Okay, so that would be the class roster; I already touched upon wound hit points and vitality hit points; this distinction is btw. only usually made for PCs - no need to track it with NPCs. Transition from saves of other systems, be that 3.X or old-school games, is btw. dead simple and further facilitated by the handy tables; transition from 5e is a cake-walk that probably doesn’t even require any brain-power; I’m confident I could manage it while horribly drunk. Petrification and polymorph, for example,a re translated to Strength; Death, paralysis and poison to Constitution; Charisma is used to resist spells that do not have a listed attribute noted in their description. Dead simple. Characters heal 1 + Con modifier hit-points per day, 3 + Con modifier for proper rest; characters are dying from -1 to -9 and -10 = death. For every wound hit point lost, characters suffer a cumulative -1 penalty to ALL DICE ROLLS. This means that, even if you have a high racial Hit Die, you won’t necessarily work well longer; it just means that you’ll be more likely to be able to limp away. Skill-checks work pretty much like in current games: d20 + bonuses vs. DC. An average task is DC 10, nearly impossible is DC 30. There are rules for opposed checks, characters may be aided – here, the emphasis on teamwork and assistance provides a nice bit of detail.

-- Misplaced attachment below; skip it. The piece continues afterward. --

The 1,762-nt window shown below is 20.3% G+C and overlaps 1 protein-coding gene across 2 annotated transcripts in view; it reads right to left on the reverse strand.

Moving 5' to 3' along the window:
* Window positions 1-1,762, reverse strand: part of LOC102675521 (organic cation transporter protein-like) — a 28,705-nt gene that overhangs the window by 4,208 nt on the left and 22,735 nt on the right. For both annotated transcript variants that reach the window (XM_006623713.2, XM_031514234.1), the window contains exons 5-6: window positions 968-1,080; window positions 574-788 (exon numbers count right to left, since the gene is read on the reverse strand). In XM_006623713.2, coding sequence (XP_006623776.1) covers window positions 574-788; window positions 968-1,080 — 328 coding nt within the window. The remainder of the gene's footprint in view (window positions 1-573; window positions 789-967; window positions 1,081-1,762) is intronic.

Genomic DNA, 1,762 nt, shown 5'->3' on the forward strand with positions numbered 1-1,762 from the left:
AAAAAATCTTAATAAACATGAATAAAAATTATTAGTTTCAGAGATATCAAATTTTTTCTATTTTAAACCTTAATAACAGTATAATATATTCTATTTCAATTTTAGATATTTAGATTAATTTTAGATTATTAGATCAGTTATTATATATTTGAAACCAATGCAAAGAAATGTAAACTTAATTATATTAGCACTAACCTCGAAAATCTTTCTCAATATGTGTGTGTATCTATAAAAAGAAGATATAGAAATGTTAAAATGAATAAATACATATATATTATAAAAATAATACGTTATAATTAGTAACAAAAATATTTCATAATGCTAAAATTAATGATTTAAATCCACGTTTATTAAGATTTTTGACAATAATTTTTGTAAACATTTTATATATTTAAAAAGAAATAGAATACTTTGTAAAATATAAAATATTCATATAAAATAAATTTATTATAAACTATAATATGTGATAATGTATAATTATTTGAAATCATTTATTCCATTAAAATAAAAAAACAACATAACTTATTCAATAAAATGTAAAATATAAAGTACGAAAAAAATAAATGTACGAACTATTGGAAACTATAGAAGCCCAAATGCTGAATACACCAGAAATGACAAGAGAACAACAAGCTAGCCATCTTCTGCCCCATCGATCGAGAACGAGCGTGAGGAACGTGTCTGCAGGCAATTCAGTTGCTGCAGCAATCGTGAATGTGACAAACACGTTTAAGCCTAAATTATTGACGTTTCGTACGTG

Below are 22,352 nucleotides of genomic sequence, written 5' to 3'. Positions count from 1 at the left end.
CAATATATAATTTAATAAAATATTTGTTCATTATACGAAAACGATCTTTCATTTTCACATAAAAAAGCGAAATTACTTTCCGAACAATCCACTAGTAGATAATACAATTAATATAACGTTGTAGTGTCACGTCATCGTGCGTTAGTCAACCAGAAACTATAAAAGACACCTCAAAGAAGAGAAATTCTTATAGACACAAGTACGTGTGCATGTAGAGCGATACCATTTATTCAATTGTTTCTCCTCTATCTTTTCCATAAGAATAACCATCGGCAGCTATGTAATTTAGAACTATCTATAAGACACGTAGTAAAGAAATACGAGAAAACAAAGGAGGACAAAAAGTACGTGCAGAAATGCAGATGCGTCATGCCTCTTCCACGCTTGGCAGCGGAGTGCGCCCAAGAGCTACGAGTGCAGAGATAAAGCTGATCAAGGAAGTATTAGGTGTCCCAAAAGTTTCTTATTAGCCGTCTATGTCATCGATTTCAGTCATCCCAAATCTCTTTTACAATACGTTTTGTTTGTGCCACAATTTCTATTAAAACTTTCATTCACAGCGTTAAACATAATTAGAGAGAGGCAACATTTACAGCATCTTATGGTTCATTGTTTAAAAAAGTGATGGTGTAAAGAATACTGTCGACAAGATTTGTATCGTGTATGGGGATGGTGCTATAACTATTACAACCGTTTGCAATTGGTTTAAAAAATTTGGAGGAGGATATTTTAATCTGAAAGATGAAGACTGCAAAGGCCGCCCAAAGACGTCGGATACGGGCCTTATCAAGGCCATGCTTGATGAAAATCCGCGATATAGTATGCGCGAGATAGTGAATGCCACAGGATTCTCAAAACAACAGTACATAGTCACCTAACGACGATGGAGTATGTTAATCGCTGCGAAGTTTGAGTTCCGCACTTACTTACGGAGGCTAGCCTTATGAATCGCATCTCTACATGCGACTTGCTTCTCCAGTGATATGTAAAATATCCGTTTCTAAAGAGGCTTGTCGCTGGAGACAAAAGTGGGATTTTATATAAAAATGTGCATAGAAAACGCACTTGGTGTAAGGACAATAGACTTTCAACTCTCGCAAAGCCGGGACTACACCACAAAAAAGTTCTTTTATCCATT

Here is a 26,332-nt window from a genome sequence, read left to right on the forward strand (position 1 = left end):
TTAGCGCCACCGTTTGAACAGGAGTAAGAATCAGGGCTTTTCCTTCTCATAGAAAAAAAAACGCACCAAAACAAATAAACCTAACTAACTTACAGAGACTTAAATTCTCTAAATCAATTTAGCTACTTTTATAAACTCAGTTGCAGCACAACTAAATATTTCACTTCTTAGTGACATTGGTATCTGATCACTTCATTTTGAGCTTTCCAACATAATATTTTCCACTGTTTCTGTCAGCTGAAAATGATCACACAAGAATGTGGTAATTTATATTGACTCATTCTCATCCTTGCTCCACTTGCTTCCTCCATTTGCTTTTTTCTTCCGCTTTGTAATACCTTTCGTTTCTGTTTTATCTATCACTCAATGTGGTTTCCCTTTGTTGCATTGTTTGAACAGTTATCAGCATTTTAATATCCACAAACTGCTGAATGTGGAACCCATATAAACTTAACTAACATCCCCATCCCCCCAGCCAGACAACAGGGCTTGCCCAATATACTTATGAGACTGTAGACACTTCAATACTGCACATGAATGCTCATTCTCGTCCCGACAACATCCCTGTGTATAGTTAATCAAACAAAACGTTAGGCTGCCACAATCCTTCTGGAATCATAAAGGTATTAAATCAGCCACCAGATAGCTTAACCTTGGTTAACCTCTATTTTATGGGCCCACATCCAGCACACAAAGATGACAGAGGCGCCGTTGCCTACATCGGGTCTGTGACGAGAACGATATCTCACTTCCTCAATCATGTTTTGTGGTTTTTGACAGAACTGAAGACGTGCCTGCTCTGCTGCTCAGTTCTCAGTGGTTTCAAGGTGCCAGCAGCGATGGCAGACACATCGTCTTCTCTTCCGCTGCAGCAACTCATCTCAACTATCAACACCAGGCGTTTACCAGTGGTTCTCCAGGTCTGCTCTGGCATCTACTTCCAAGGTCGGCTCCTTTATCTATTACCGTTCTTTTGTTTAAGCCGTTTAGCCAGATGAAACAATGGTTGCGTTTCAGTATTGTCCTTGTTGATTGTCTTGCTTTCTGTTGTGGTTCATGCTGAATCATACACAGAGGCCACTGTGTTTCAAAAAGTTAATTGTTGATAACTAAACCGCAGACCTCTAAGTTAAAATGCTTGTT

Now, let us take a look at the equipment: The system assumes a gold standard and provides both ascending and descending values for armor class notation. Default is, btw. AC 10. Armors impose a skill penalty and a spell failure chance. Exotic armor like dragon armor, samurai armor etc. is included. The weapon selection is massive, provides examples for further weapons, and base damage types are differentiated: Bludgeoning, slashing and piercing damage. A metric ton of kits, outfits etc. can also be found, and yes, there are rules for early firearms, should your game include them….and then, we get something I did not necessarily expect.

A whole chapter on science-fantasy equipment. Whether you’re looking for rules to play fish out of water/time anachronistic adventures, want to do some steampunky reskinning or go full-blown space opera, this chapter provides items from revolvers to laser guns, noting how technology differs from magic in its capabilities. And yes, from zeppelins to hover cars, this section is neat and shows that this type of gameplay is not just a fire and forget afterthought.